Phillip Thompson is a professor of Environmental Engineering at Seattle University (SU) and is the founding director of its Center for Environmental Justice and Sustainability. He has been teaching in the university’s civil and environmental engineering program since 1997. Additionally, he has been the faculty advisor for their chapter of Engineers for a Sustainable World since 2004, which promotes environmental education in local schools, and has worked with communities in Haiti, Nicaragua, Peru, Jamaica, Thailand, and Zambia on projects ranging from aquaponics to safe drinking water.
When he first thinks of the Pacific Northwest, he pictures its mountains, trees, and the Puget Sound. In this beauty, he recognizes our responsibility to be stewards of this beautiful place as its Native peoples have continued to be for millennia. At the forefront of this stewardship, Phillip believes that “we must find ways to live with and protect nature from human harm.” This should be done by having policies that minimize our impact on the Puget Sound’s water quality and maximizing salmon populations through sustainable fishing policies. Furthermore, he emphasizes our need to eliminate fossil fuels as soon as possible to combat climate change and protect the Puget Sound.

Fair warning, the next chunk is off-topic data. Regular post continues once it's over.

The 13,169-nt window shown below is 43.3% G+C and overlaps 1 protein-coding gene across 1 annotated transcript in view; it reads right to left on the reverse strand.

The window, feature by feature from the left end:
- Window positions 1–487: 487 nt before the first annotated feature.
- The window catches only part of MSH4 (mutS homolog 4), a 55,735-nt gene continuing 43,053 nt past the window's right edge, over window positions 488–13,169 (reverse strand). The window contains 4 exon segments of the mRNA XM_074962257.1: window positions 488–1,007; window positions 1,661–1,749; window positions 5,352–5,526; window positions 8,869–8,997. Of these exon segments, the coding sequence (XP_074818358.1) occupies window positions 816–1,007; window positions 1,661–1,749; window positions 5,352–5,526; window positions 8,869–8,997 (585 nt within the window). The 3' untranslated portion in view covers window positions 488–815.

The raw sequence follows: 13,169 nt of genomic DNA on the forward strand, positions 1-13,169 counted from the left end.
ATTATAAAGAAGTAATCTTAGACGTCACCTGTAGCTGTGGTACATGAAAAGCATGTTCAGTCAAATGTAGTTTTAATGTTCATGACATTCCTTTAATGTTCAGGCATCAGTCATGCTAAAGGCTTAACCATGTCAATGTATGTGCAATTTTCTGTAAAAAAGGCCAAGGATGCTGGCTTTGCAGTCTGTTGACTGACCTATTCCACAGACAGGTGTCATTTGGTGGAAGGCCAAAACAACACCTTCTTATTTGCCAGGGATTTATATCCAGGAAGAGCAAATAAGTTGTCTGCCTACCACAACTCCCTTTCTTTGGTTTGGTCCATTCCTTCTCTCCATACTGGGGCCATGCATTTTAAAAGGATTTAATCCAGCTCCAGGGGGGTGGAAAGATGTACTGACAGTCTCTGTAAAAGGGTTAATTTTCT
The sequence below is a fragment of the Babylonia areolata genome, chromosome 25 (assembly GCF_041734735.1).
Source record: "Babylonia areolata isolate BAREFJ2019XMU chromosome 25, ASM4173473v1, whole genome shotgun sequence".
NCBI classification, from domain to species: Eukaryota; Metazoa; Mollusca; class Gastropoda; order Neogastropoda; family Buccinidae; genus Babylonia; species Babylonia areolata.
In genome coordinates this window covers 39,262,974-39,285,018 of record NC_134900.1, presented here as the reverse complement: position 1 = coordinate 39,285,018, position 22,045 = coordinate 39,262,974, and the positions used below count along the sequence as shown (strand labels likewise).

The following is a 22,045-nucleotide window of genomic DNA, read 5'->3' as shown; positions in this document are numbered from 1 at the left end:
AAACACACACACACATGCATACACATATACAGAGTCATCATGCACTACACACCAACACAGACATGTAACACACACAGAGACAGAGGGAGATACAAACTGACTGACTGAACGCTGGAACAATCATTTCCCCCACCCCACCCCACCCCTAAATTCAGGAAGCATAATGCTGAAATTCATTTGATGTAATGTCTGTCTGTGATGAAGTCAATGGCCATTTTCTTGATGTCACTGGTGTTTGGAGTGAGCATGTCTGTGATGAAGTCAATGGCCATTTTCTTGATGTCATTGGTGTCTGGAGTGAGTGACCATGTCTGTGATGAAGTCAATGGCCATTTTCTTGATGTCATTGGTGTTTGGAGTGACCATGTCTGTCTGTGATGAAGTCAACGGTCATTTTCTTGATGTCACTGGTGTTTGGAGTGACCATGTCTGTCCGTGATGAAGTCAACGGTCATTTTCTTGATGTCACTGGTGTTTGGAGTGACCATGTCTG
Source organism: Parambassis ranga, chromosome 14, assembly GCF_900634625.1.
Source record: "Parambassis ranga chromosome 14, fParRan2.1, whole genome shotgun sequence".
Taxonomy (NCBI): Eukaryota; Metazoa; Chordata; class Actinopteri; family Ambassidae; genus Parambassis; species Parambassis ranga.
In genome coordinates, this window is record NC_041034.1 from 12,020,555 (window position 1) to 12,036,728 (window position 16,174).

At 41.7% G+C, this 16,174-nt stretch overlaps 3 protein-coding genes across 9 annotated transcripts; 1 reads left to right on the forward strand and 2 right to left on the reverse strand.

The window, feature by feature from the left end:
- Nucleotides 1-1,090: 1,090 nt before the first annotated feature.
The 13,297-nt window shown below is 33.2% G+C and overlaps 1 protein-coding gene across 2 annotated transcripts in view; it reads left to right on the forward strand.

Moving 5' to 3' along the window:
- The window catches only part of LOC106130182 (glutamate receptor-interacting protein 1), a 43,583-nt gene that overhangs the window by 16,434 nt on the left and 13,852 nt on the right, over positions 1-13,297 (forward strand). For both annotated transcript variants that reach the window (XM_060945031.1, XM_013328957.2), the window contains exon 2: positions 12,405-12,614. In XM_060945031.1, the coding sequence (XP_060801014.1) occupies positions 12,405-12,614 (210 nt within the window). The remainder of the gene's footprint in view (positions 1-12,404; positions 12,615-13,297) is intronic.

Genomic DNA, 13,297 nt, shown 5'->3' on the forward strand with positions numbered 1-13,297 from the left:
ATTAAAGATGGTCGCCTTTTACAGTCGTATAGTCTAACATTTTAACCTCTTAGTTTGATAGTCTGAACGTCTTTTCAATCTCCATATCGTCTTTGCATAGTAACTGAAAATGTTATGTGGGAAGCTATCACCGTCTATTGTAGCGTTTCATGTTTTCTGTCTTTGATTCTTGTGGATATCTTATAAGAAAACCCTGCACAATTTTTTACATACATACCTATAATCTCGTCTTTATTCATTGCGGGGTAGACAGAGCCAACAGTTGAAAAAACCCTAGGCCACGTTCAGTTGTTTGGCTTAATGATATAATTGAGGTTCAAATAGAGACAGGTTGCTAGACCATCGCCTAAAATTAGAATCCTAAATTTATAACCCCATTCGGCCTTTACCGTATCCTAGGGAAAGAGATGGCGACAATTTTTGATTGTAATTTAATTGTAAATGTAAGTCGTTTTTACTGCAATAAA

Phillip recommends that people “make it a point to connect with nature,” as “it’s hard to care about something you don’t make an emotional connection with.” This could be done through a hike along the shores of the Sound or through one of our protected parks. On the topic of environmental stewardship, he underlines the necessity of doing so with “action, intention, and passion.”